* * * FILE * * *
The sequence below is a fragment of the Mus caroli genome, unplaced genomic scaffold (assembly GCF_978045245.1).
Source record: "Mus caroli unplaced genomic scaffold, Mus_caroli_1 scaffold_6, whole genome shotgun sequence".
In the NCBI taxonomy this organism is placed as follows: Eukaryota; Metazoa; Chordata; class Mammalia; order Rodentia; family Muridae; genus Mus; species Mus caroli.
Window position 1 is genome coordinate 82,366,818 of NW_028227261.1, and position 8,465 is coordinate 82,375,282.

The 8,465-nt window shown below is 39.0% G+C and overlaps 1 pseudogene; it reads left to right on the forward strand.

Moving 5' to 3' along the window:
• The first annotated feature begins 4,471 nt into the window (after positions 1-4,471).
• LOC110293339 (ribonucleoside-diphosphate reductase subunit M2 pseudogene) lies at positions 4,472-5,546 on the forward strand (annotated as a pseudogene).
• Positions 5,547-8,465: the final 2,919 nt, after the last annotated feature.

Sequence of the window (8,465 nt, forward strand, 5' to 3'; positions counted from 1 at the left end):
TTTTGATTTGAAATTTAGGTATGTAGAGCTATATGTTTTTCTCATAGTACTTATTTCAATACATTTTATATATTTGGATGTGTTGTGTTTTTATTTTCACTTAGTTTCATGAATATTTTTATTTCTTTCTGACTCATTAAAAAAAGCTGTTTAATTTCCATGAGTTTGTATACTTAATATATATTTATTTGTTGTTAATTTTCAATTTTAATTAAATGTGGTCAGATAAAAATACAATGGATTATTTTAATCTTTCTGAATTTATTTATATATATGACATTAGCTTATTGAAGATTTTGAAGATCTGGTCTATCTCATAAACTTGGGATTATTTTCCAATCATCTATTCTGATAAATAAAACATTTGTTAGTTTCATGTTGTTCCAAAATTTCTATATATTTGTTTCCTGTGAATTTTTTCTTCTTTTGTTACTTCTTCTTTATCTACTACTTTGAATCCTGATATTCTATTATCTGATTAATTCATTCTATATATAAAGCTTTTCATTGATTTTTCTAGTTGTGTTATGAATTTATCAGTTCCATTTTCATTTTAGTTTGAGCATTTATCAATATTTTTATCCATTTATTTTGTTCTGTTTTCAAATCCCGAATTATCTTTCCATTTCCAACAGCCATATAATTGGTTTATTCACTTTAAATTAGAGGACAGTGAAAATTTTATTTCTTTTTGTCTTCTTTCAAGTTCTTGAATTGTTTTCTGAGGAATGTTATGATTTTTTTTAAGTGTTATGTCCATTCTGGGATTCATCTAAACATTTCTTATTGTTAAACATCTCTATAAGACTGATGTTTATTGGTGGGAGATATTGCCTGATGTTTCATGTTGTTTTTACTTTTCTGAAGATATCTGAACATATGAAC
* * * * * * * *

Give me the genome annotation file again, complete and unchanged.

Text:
The sequence below is a fragment of the Mus caroli genome, unplaced genomic scaffold (assembly GCF_978045245.1).
Source record: "Mus caroli unplaced genomic scaffold, Mus_caroli_1 scaffold_6, whole genome shotgun sequence".
In the NCBI taxonomy this organism is placed as follows: Eukaryota; Metazoa; Chordata; class Mammalia; order Rodentia; family Muridae; genus Mus; species Mus caroli.
Window position 1 is genome coordinate 82,366,818 of NW_028227261.1, and position 8,465 is coordinate 82,375,282.

The 8,465-nt window shown below is 39.0% G+C and overlaps 1 pseudogene; it reads left to right on the forward strand.

Moving 5' to 3' along the window:
• The first annotated feature begins 4,471 nt into the window (after positions 1-4,471).
• LOC110293339 (ribonucleoside-diphosphate reductase subunit M2 pseudogene) lies at positions 4,472-5,546 on the forward strand (annotated as a pseudogene).
• Positions 5,547-8,465: the final 2,919 nt, after the last annotated feature.

Sequence of the window (8,465 nt, forward strand, 5' to 3'; positions counted from 1 at the left end):
TTTTGATTTGAAATTTAGGTATGTAGAGCTATATGTTTTTCTCATAGTACTTATTTCAATACATTTTATATATTTGGATGTGTTGTGTTTTTATTTTCACTTAGTTTCATGAATATTTTTATTTCTTTCTGACTCATTAAAAAAAGCTGTTTAATTTCCATGAGTTTGTATACTTAATATATATTTATTTGTTGTTAATTTTCAATTTTAATTAAATGTGGTCAGATAAAAATACAATGGATTATTTTAATCTTTCTGAATTTATTTATATATATGACATTAGCTTATTGAAGATTTTGAAGATCTGGTCTATCTCATAAACTTGGGATTATTTTCCAATCATCTATTCTGATAAATAAAACATTTGTTAGTTTCATGTTGTTCCAAAATTTCTATATATTTGTTTCCTGTGAATTTTTTCTTCTTTTGTTACTTCTTCTTTATCTACTACTTTGAATCCTGATATTCTATTATCTGATTAATTCATTCTATATATAAAGCTTTTCATTGATTTTTCTAGTTGTGTTATGAATTTATCAGTTCCATTTTCATTTTAGTTTGAGCATTTATCAATATTTTTATCCATTTATTTTGTTCTGTTTTCAAATCCCGAATTATCTTTCCATTTCCAACAGCCATATAATTGGTTTATTCACTTTAAATTAGAGGACAGTGAAAATTTTATTTCTTTTTGTCTTCTTTCAAGTTCTTGAATTGTTTTCTGAGGAATGTTATGATTTTTTTTAAGTGTTATGTCCATTCTGGGATTCATCTAAACATTTCTTATTGTTAAACATCTCTATAAGACTGATGTTTATTGGTGGGAGATATTGCCTGATGTTTCATGTTGTTTTTACTTTTCTGAAGATATCTGAACATATGAAC